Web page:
However, after making a video of that test, I was contacted by some friends who had also tested this broadhead at longer ranges, but did not see the drastic results I had seen.
I then visited with the designers of the Annihilator broadheads at the Archery Trade Association (ATA) show. They also said that their tests had not shown the drastic drop. In fact, they had seen really consistent flight, even at longer ranges. So, I told them I would very gladly test it again.
The backstory to my original test of the Annihilator broadhead
The day of the re-test, it was sub-zero temperatures (with the wind chill). When I re-tested the head, I found that the people I had spoken to were exactly right. It flew extremely well, even at longer ranges.
I realized that in my original test, I had made a two-fold mistake.
My two mistakes
Before I tested the Annihilator broadhead the first time, I was talking to a friend about it. He told me that when he shot it at longer ranges, there was a really large drop due to the wind resistance of that big surface area that they have. And so, that was already in my mind.
So, then when I shot it and tested it and there was a big drop, and I thought, “Oh, this just confirms what my friend had said.” I didn’t retest it or question my test results enough. That was my first mistake. I shouldn’t have had that in my mind.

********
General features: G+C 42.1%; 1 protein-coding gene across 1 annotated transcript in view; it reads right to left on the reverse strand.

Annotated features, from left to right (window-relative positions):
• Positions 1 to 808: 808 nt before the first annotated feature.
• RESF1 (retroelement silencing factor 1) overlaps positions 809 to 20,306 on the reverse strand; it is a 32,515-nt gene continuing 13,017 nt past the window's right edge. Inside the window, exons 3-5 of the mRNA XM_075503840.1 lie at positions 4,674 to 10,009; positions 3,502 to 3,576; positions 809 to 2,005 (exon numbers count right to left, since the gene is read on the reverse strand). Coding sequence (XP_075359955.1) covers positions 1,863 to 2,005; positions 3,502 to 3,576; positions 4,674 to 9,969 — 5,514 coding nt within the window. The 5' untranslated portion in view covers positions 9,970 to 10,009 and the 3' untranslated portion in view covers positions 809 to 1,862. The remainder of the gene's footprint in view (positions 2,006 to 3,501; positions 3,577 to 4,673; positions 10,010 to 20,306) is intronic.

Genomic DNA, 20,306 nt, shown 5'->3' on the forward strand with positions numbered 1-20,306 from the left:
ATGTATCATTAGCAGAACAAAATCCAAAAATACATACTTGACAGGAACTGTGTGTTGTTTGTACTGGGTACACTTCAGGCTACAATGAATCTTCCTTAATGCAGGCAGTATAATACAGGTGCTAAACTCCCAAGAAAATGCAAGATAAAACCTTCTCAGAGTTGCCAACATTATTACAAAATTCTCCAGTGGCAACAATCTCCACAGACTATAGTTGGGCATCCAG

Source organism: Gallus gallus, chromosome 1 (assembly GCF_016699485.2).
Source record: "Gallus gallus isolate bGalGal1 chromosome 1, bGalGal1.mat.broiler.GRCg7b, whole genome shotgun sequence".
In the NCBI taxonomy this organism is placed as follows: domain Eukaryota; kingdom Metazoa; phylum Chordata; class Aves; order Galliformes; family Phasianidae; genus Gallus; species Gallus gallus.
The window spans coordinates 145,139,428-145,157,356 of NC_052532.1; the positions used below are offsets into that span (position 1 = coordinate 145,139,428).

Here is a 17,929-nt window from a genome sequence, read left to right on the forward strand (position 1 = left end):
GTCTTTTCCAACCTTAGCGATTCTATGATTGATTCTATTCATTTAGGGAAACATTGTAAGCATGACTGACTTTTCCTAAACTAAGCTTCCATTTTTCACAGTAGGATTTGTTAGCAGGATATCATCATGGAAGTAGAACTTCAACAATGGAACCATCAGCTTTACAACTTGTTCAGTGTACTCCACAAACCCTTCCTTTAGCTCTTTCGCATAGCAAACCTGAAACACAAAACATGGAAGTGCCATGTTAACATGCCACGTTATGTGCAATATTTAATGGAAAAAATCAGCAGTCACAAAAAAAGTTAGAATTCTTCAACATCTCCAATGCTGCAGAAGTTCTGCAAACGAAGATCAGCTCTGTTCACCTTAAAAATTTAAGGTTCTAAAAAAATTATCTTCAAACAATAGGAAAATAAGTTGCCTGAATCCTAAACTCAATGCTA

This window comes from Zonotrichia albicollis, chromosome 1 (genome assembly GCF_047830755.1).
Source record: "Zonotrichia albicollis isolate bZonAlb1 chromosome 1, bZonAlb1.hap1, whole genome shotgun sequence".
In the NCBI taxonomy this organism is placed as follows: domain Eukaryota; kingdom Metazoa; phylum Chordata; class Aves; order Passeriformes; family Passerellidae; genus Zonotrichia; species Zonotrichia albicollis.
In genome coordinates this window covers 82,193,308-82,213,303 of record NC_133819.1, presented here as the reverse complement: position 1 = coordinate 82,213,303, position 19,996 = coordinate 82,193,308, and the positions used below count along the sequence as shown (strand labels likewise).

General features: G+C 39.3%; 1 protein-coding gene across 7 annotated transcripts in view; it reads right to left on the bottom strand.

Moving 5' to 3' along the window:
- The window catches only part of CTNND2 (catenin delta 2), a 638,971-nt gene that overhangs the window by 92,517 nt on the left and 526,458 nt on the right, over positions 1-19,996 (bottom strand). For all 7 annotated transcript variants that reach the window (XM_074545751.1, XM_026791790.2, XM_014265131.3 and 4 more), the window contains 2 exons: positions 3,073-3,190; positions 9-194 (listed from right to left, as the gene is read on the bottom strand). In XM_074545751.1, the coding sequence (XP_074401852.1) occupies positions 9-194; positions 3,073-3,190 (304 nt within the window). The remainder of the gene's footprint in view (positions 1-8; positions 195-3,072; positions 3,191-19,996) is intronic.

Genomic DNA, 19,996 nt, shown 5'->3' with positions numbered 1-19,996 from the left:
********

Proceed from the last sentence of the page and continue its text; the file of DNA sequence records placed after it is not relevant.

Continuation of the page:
The second mistake that I made in the initial test is that I had made adjustments to my site tapes and I didn’t take that into consideration when I was testing the Annihilator.
So, I felt really badly. I went back and made the adjustments in my site tapes and… Boom! Dead on!
I feel really badly that I made both of those mistakes, and both of those mistakes adversely affected the reputation of Annilator (as well as my own reputation for doing a poor job in testing the broadhead).
I want to give a sincere apology to the makers of Annihilator broadheads, to their loyal fans, and especially to those who I turned off from these broadheads after my initial test, because it actually does fly very well even at longer ranges.
So, that’s why I wanted to do a completely new test. I’ve got new test mediums for 2020 that I’m using anyway. So it’s a good way to do those.
The Annihilator broadhead | The specifics